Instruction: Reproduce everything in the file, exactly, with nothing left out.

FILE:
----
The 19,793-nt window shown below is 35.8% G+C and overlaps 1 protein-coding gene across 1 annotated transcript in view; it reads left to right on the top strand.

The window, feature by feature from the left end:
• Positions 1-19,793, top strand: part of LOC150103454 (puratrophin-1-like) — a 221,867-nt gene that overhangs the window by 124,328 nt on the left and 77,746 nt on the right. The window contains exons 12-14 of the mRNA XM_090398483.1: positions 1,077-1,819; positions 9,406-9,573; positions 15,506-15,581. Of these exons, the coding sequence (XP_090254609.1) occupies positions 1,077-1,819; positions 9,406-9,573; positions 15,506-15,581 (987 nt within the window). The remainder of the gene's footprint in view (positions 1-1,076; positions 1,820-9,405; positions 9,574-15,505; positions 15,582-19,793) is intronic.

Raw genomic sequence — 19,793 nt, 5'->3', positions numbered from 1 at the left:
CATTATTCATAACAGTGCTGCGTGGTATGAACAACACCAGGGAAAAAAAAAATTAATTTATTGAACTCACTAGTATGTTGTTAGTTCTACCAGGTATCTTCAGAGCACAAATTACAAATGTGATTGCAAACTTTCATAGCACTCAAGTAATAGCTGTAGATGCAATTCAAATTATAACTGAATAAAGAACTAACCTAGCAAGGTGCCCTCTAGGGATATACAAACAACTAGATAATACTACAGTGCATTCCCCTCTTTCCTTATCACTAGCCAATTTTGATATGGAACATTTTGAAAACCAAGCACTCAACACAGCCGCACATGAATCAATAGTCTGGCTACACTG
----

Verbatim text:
The 19,793-nt window shown below is 35.8% G+C and overlaps 1 protein-coding gene across 1 annotated transcript in view; it reads left to right on the top strand.

The window, feature by feature from the left end:
• Positions 1-19,793, top strand: part of LOC150103454 (puratrophin-1-like) — a 221,867-nt gene that overhangs the window by 124,328 nt on the left and 77,746 nt on the right. The window contains exons 12-14 of the mRNA XM_090398483.1: positions 1,077-1,819; positions 9,406-9,573; positions 15,506-15,581. Of these exons, the coding sequence (XP_090254609.1) occupies positions 1,077-1,819; positions 9,406-9,573; positions 15,506-15,581 (987 nt within the window). The remainder of the gene's footprint in view (positions 1-1,076; positions 1,820-9,405; positions 9,574-15,505; positions 15,582-19,793) is intronic.

Raw genomic sequence — 19,793 nt, 5'->3', positions numbered from 1 at the left:
CATTATTCATAACAGTGCTGCGTGGTATGAACAACACCAGGGAAAAAAAAAATTAATTTATTGAACTCACTAGTATGTTGTTAGTTCTACCAGGTATCTTCAGAGCACAAATTACAAATGTGATTGCAAACTTTCATAGCACTCAAGTAATAGCTGTAGATGCAATTCAAATTATAACTGAATAAAGAACTAACCTAGCAAGGTGCCCTCTAGGGATATACAAACAACTAGATAATACTACAGTGCATTCCCCTCTTTCCTTATCACTAGCCAATTTTGATATGGAACATTTTGAAAACCAAGCACTCAACACAGCCGCACATGAATCAATAGTCTGGCTACACTG